By Rob Gordon
First of three articles on wildlife trends in America.
Decades-long mantras about “vanishing habitat” and ever-growing threats to wildlife have long been used to justify locking up more land through federal ownership or other restrictive measures.
The perfect example is the Biden administration’s proposal to conserve 30% of the nation by 2030—aka “30 by 30.” Exactly what the administration envisions is ambiguous, as it hasn’t defined words like “conserve” and “protect,” although insiders at the Department of the Interior say the 30% language is being incorporated into many Interior Department documents.
At an event leading up to the U.N. conference on climate change in Egypt in November, Monica Medina, the assistant secretary of State for the Bureau of Oceans and International Environmental and Scientific Affairs, spoke at one of the staggering number of “side events.”
There, her new additional title was mentioned, special envoy for biodiversity and water resources. By glitch or otherwise, a video’s audio of Medina’s remarks cuts out for almost the first minute. After it returns, she states, “ … not only do we need 30%, but one of the other speakers mentioned we need 30% to 50%.”
“So, by aiming for 30%, we’re already aiming at the least ambitious target we can, and it seems like it’s challenging for us to reach. So, if I had one key message first, it’s that 30% is on the low end of what we need.”
She goes on to say, “We have this upcoming [Conference of the Parties] on biodiversity where hopefully we will adopt that [30%] as our North Star.”
That Conference of the Parties to the Convention on Biodiversity took place in December in Montreal. The draft framework states the purpose of the gathering was “ … to catalyze, enable and galvanize urgent and transformative action by governments, subnational and local governments, and with the involvement of all of society … .”
According to one report, some 18,000 participants convened at the China-chaired conference to hash out the particulars of this “transformative action,” crafting four goals and 23 framework targets. One of the several underlying draft decision documents calls for adoption of “national biodiversity strategies and action plans” to be used as “policy and/or legal instruments and to mainstream them (or elements thereof) with broader strategies and plans, such as national sustainable development plans … .”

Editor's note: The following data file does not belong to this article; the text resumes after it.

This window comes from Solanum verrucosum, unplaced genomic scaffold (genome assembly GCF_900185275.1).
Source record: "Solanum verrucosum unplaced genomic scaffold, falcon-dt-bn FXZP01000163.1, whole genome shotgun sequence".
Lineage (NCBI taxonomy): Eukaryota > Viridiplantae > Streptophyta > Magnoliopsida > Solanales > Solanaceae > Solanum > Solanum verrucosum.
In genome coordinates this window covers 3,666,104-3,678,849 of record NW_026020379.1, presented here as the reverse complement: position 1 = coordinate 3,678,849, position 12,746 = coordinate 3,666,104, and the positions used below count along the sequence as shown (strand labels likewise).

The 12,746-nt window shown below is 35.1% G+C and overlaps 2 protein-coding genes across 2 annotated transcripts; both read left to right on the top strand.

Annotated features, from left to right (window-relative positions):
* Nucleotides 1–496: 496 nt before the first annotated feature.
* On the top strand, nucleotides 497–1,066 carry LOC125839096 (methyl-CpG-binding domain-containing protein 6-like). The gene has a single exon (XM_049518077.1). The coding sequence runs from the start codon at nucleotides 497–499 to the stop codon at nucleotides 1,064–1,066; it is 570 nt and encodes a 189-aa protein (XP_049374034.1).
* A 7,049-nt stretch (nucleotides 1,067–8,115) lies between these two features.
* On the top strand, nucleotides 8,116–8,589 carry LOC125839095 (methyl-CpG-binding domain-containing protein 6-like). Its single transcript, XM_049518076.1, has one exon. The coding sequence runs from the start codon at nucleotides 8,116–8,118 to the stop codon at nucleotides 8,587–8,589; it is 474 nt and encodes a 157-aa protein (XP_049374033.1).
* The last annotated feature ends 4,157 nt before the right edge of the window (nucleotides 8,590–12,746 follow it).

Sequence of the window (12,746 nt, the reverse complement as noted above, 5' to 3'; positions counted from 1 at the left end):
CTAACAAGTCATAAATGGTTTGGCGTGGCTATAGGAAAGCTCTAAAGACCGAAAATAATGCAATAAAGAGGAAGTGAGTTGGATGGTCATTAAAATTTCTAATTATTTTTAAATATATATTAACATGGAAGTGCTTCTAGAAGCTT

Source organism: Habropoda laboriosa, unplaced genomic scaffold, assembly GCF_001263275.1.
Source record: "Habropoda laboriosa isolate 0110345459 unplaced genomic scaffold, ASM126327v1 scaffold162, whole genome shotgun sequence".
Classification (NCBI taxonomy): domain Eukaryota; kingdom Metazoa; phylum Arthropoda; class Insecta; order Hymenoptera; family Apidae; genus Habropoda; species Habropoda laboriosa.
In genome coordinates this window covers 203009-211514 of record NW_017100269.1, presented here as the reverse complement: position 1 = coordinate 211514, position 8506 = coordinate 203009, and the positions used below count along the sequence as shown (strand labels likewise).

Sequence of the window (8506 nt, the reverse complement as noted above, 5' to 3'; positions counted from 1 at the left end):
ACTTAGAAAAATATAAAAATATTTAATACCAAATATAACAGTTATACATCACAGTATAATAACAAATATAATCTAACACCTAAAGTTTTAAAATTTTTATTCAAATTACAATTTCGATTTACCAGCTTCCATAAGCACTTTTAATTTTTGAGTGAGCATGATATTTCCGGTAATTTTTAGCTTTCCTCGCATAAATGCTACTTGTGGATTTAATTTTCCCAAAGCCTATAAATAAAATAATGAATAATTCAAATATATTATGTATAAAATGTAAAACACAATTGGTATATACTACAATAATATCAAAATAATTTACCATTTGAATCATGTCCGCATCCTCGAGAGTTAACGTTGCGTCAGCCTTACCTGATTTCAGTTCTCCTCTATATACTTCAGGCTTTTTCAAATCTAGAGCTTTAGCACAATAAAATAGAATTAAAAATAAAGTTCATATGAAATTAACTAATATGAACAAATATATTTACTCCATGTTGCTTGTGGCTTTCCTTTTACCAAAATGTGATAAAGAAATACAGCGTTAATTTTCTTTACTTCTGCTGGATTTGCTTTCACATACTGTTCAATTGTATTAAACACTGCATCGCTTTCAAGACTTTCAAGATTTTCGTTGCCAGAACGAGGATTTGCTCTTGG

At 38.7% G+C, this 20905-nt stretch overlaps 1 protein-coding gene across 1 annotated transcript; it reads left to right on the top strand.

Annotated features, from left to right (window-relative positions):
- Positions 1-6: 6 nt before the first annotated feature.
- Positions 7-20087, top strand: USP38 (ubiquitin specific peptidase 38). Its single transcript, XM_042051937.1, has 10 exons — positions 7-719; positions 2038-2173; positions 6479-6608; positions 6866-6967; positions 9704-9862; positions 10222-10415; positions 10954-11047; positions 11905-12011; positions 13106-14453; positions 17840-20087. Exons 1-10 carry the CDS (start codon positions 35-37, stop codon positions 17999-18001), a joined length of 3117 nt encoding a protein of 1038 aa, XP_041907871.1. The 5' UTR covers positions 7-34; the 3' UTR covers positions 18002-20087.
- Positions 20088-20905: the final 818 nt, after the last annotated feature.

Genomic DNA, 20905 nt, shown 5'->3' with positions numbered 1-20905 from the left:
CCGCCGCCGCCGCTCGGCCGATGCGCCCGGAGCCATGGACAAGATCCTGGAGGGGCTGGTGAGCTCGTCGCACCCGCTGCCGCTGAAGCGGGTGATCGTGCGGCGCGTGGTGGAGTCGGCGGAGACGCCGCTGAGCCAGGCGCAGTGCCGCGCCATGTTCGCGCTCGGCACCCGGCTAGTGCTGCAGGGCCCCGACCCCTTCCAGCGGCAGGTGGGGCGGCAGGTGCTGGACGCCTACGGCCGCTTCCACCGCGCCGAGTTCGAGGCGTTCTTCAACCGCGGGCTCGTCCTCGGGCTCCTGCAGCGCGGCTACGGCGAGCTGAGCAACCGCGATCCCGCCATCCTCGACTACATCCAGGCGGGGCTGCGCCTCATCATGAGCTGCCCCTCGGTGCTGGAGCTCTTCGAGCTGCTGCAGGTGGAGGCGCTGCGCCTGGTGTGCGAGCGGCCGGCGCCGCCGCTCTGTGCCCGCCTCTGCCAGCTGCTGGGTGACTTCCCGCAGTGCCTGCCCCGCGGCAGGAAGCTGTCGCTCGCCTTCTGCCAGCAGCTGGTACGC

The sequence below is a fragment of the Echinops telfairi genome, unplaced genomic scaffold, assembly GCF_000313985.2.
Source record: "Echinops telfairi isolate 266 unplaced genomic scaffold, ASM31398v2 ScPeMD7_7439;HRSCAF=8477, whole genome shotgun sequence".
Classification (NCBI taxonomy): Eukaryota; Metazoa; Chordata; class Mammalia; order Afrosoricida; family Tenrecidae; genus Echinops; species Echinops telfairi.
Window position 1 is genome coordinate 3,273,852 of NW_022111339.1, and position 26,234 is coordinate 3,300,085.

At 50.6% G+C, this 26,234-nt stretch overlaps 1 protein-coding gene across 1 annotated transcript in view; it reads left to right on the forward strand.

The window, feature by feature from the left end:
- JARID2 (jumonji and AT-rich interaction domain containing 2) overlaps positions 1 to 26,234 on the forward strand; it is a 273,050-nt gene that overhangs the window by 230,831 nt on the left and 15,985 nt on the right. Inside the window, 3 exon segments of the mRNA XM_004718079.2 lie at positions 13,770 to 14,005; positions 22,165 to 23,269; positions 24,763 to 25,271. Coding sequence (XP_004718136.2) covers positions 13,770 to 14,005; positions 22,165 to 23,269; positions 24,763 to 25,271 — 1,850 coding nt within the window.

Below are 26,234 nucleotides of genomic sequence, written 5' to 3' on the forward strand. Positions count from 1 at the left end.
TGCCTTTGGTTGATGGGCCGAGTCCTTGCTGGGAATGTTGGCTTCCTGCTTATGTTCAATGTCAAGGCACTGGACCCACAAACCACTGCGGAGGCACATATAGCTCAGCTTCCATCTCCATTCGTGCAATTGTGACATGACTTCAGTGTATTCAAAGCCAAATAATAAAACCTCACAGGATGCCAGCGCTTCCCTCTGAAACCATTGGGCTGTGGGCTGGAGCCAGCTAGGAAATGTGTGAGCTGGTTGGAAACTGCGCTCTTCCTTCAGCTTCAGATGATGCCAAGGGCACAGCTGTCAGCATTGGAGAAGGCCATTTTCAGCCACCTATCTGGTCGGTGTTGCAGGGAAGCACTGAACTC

The United States, however, does not need “30 by 30” or any other “transformations” to save its biodiversity.
As detailed in a special report from The Heritage Foundation, government—federal, state, and local—already owns more than one-third of the nation’s land mass. Federal lands account for the majority of it, about 27% of the nation. All government lands in the U.S. combined constitute an area larger than India. Land trusts and other nongovernmental organizations own an additional 20 million square miles (about the combined area of Maryland and Vermont).
If that’s not enough, federal regulatory powers under the Endangered Species Act and over wetlands under the Clean Water Act are applicable to hundreds of millions of acres.
As the vast majority of us live in urban or suburban areas, land that is developed to one degree or another is mostly what we see.
Consequently, it’s hard to envision, based on government satellite data, that developed land only constitutes 5.3% of the 48 contiguous states and more than half of that is “developed open space.”
Add intensively managed agriculture—crops, hay, and pasture—and that figure rises to under 30%, leaving more than 70% for forest, scrub, grasslands, wetlands, and other such generally natural land covers.